Bonnie Plants Cabbage Program provides more than one million free cabbage plants to 3rd grade classes around the country each year. This program fosters a love of vegetable gardening in youth. Here’s how it works: Children raise their cabbages at home or in the school garden with the goal of growing a monster-size cabbage. The variety, the O.S. Cross, produces giant heads, and some have been known to grow up to 50 pounds. That’s right— a 50-pound head of cabbage! At the end of the season, the child who grows the largest cabbage in the state wins a $1,000 scholarship.

Emily was presented with her check in a school-wide assembly, and I interviewed her for my TV show. She told me all about how she watered and fertilized the cabbage, made sure to pick a sunny location and how the 16 pounds of cabbage provided her family with buckets of coleslaw.

Visit BonnieCabbageProgram.com to see more big cabbages and learn how to participate in the program.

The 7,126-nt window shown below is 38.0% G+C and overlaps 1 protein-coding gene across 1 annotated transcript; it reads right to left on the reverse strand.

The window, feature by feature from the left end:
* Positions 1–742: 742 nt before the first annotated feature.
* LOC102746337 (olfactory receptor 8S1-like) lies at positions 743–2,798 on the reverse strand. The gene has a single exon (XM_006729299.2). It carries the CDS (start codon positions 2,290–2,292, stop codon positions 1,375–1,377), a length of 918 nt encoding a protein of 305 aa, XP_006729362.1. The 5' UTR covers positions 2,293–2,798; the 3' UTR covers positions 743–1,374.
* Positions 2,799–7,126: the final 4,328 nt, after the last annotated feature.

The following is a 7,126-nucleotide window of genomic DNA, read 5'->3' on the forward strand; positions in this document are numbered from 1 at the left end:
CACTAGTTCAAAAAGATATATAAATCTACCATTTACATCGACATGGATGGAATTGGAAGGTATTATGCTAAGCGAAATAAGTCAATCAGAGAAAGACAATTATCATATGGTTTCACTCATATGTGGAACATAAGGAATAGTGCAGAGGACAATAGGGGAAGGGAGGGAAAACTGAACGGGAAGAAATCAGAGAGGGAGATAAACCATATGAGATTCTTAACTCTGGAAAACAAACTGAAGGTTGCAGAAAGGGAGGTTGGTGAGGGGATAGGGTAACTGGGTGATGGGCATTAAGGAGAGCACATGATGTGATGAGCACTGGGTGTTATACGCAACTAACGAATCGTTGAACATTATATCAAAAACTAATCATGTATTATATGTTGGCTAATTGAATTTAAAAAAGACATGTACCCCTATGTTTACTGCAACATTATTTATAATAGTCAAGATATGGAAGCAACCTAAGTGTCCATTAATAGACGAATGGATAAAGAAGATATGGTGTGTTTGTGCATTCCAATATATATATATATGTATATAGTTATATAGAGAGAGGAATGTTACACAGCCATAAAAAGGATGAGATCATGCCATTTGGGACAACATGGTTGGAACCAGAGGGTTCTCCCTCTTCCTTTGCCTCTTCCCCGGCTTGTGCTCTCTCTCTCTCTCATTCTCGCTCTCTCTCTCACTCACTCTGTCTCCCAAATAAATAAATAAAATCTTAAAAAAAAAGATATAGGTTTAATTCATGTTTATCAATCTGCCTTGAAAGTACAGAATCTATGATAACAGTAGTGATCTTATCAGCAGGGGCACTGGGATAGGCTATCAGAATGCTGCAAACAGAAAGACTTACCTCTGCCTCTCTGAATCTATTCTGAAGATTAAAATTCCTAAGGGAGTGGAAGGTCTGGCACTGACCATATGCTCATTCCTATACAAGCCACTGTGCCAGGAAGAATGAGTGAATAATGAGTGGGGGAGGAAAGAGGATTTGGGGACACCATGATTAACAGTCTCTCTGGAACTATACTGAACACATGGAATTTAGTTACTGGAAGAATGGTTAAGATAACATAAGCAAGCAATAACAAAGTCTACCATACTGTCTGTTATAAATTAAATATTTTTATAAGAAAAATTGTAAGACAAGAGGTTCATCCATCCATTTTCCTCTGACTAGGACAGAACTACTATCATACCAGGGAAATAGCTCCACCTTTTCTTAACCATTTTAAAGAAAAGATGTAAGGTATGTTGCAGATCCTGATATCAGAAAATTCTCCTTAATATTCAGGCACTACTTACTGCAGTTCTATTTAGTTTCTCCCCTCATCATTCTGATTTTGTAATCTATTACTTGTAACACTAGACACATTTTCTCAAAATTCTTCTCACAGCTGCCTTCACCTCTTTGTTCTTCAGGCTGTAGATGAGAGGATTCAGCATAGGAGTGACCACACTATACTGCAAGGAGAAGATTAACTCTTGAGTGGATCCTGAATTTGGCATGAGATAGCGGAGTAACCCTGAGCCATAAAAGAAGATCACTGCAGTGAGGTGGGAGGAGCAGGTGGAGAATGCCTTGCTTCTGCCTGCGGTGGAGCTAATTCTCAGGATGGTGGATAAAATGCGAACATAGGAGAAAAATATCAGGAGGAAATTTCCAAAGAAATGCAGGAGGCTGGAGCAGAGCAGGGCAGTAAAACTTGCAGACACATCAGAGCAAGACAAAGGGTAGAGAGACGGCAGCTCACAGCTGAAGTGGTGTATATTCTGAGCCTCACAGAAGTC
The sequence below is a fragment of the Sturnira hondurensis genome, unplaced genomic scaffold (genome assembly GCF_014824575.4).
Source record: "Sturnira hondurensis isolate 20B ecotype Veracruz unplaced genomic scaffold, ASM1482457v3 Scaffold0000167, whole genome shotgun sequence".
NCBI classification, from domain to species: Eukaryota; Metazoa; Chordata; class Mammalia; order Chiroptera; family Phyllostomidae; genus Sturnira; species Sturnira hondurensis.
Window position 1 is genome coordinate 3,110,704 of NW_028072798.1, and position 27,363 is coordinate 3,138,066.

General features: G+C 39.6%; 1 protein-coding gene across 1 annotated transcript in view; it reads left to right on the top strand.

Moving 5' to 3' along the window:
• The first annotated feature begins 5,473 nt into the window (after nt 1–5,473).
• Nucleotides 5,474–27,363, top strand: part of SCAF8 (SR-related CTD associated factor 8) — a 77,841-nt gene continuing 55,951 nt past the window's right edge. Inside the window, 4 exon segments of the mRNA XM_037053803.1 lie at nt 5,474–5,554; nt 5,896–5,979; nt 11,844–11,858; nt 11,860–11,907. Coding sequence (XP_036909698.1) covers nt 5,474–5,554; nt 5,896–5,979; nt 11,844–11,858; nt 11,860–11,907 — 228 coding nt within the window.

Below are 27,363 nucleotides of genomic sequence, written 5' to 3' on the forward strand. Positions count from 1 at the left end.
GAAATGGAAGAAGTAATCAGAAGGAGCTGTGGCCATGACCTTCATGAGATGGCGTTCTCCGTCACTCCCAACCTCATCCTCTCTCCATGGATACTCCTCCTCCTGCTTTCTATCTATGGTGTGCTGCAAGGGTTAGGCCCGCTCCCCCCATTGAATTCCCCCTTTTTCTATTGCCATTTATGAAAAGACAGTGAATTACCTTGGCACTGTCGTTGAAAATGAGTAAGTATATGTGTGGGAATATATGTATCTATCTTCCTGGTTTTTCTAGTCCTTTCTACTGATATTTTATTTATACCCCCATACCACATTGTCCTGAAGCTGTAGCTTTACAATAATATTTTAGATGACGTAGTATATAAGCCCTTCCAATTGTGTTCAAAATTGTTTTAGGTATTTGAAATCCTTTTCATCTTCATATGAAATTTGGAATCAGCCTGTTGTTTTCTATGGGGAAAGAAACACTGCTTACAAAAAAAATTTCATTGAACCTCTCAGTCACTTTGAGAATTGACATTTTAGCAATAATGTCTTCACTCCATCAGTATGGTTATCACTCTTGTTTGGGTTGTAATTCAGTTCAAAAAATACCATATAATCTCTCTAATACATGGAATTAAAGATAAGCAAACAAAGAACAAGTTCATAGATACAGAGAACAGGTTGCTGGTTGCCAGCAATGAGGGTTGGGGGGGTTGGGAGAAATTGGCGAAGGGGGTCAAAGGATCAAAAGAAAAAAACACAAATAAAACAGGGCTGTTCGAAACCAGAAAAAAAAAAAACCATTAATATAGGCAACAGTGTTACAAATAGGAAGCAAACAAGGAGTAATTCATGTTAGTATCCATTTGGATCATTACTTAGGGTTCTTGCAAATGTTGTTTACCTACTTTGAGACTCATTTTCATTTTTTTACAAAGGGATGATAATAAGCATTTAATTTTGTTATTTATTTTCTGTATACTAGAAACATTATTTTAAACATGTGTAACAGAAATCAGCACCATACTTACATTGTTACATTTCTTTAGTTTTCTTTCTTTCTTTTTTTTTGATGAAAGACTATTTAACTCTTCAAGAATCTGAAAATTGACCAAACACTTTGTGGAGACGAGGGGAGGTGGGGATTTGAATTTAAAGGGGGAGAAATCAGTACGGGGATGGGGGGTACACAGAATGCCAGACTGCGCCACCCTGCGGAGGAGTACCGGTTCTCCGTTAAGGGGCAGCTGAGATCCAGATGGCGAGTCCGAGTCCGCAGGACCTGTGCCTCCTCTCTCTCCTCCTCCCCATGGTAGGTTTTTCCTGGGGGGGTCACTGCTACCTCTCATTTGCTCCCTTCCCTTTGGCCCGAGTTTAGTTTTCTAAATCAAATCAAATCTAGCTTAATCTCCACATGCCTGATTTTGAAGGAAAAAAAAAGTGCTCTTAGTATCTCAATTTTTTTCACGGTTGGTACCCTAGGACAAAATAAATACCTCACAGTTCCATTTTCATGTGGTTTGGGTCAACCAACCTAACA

Let’s Hang Out

Hangout Starts at 6pm cst

Watch Live!!

I’ve spent most of my life learning about things like gardening, farming, design and décor and I always want to share these new ideas with my friends and followers. It’s amazing how our communication channels have changed over the years and just how many of them there are- books, television shows, videos, print articles, radio shows, my website, social media… you name it, I’ve used it! Now there’s a new technology that I can’t wait to try out, because it brings you, the viewer, into the conversation unlike ever before.

This Thursday at 6pm CST, I’ll be hosting my first Google+ Hangout all about chickens. Don’t know what a Google+ Hangout is? Don’t worry, I only recently found out. Essentially a video conference, Google+ Hangout allows you to “hang out” with a group of people in an online chat room and have a virtual conversation, meeting, brainstorming session, or any other type of get-together.

The brilliance behind it is that while my friends and I have this conversation with one another via webcams and our Google+ accounts, YOU can watch and engage on YouTube. It actually streams live, so you can comment on the video and we’ll be able to answer your questions and comments in real time. For a guy who has a habit of responding to fan questions once a week, this is a huge improvement in communication!